'He who overcomes will, like them, be dressed in white. I will never blot out his name from the book of life, but will acknowledge his name before my Father and his angels. He who has an ear, let him hear what the Spirit says to the churches.'
What a wonderful passage of hope these verses provide. After all that Jesus says to the church in Sardis about those that are not being obedient, he now offers hope. If they, and we, will turn back to God (repent) and allow him to lead, the relationship will be restored and we will have a place with the Father in heaven. Once again, the letter to the church is concluded with the plea for all of the church to hear and listen. The passage speaks of blotting out names from the book of life and we are reminded that each one of us was created to be with God forever. The only way to have your name blotted out of the book of life is to reject Jesus Christ and his grace.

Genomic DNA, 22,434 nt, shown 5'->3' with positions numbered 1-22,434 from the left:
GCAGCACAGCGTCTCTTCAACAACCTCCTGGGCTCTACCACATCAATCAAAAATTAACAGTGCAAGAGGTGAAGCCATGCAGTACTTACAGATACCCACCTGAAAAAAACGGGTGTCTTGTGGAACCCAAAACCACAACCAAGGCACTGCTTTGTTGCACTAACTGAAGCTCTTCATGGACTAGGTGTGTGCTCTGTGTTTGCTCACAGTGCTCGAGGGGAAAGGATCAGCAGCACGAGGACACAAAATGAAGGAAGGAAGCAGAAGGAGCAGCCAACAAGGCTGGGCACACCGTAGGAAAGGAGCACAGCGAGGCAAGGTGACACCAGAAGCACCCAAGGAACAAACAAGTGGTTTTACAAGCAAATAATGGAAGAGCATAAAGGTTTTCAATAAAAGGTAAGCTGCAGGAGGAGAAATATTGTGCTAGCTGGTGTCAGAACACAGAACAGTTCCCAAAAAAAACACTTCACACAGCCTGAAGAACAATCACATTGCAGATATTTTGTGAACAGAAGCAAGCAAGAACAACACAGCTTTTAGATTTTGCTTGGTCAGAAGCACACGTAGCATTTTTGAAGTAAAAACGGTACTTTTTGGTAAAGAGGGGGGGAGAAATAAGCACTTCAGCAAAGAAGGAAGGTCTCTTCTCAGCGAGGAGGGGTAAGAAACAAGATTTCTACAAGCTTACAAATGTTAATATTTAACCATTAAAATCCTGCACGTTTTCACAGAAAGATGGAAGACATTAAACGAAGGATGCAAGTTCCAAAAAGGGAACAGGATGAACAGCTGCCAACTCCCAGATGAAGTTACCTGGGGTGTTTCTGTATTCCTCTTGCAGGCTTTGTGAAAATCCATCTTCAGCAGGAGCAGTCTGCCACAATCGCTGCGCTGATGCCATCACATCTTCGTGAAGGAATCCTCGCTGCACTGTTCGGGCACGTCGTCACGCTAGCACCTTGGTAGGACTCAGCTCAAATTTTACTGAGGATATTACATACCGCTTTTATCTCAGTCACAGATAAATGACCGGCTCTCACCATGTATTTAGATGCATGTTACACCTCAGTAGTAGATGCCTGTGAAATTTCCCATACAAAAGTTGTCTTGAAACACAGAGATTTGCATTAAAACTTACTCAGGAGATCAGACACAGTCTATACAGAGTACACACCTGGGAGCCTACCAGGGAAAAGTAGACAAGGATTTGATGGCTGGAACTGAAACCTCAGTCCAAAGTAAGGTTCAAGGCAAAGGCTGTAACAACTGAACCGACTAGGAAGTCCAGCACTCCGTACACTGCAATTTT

'To the angel of the church in Philadelphia write: These are the words of him who is holy and true, who holds the key of David. What he opens no one can shut, and what he shuts no one can open.'
Now, Jesus addresses the small group of believers at Philadelphia. The city, whose name means brotherly love, was an outpost for the spreading of Greek culture. The city was located in a rich agricultural area where grapes were the major product and the city became a center of Dionysiac worship (they worshiped the Greek god of the grape harvest). Jesus introduces himself as the one with authority (key of David). The Hebrew word for key is maphteah and it means "an opener or that which shuts". In the ancient days these keys were very large and made of wood. They were carried on the shoulder of officials and so became a symbol of authority. (see Isaiah 22:20-22)
'I know your deeds. See, I have placed before you an open door that no one can shut. I know that you have little strength, yet you have kept my word and have not denied my name.'